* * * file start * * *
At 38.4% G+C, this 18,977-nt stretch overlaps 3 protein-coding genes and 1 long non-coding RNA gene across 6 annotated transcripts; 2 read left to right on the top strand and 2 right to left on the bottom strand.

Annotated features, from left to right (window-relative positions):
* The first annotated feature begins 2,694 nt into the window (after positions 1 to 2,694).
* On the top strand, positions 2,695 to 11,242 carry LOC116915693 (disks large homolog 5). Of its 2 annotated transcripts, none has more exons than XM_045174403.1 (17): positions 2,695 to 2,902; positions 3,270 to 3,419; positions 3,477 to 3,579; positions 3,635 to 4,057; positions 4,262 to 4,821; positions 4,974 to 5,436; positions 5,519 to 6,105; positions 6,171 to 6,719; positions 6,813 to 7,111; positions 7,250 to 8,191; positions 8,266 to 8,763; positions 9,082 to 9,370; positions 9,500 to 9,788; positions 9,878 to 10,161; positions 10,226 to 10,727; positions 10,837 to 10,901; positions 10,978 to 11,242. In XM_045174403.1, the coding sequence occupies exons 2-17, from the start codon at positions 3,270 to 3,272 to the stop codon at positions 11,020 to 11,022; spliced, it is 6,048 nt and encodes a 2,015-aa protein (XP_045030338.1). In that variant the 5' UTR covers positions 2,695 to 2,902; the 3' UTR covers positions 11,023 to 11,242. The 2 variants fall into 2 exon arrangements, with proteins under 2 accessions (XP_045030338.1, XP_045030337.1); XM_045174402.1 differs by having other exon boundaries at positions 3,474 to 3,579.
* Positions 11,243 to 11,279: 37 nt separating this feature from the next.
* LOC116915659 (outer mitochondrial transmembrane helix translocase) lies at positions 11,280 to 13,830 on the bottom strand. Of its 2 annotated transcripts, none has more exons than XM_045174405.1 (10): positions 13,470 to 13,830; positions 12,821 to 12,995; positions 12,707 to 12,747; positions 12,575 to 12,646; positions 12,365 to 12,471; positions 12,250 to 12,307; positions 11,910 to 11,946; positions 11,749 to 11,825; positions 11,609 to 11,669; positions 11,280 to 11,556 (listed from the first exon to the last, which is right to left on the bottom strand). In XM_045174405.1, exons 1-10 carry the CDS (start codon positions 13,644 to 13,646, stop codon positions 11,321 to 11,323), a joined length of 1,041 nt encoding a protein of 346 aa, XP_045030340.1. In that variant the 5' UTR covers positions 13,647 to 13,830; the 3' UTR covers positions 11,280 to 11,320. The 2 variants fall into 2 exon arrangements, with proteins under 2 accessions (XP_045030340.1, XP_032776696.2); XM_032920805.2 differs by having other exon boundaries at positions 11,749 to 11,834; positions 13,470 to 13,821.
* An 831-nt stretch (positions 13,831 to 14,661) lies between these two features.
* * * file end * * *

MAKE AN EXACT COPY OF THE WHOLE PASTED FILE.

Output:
At 38.4% G+C, this 18,977-nt stretch overlaps 3 protein-coding genes and 1 long non-coding RNA gene across 6 annotated transcripts; 2 read left to right on the top strand and 2 right to left on the bottom strand.

Annotated features, from left to right (window-relative positions):
* The first annotated feature begins 2,694 nt into the window (after positions 1 to 2,694).
* On the top strand, positions 2,695 to 11,242 carry LOC116915693 (disks large homolog 5). Of its 2 annotated transcripts, none has more exons than XM_045174403.1 (17): positions 2,695 to 2,902; positions 3,270 to 3,419; positions 3,477 to 3,579; positions 3,635 to 4,057; positions 4,262 to 4,821; positions 4,974 to 5,436; positions 5,519 to 6,105; positions 6,171 to 6,719; positions 6,813 to 7,111; positions 7,250 to 8,191; positions 8,266 to 8,763; positions 9,082 to 9,370; positions 9,500 to 9,788; positions 9,878 to 10,161; positions 10,226 to 10,727; positions 10,837 to 10,901; positions 10,978 to 11,242. In XM_045174403.1, the coding sequence occupies exons 2-17, from the start codon at positions 3,270 to 3,272 to the stop codon at positions 11,020 to 11,022; spliced, it is 6,048 nt and encodes a 2,015-aa protein (XP_045030338.1). In that variant the 5' UTR covers positions 2,695 to 2,902; the 3' UTR covers positions 11,023 to 11,242. The 2 variants fall into 2 exon arrangements, with proteins under 2 accessions (XP_045030338.1, XP_045030337.1); XM_045174402.1 differs by having other exon boundaries at positions 3,474 to 3,579.
* Positions 11,243 to 11,279: 37 nt separating this feature from the next.
* LOC116915659 (outer mitochondrial transmembrane helix translocase) lies at positions 11,280 to 13,830 on the bottom strand. Of its 2 annotated transcripts, none has more exons than XM_045174405.1 (10): positions 13,470 to 13,830; positions 12,821 to 12,995; positions 12,707 to 12,747; positions 12,575 to 12,646; positions 12,365 to 12,471; positions 12,250 to 12,307; positions 11,910 to 11,946; positions 11,749 to 11,825; positions 11,609 to 11,669; positions 11,280 to 11,556 (listed from the first exon to the last, which is right to left on the bottom strand). In XM_045174405.1, exons 1-10 carry the CDS (start codon positions 13,644 to 13,646, stop codon positions 11,321 to 11,323), a joined length of 1,041 nt encoding a protein of 346 aa, XP_045030340.1. In that variant the 5' UTR covers positions 13,647 to 13,830; the 3' UTR covers positions 11,280 to 11,320. The 2 variants fall into 2 exon arrangements, with proteins under 2 accessions (XP_045030340.1, XP_032776696.2); XM_032920805.2 differs by having other exon boundaries at positions 11,749 to 11,834; positions 13,470 to 13,821.
* An 831-nt stretch (positions 13,831 to 14,661) lies between these two features.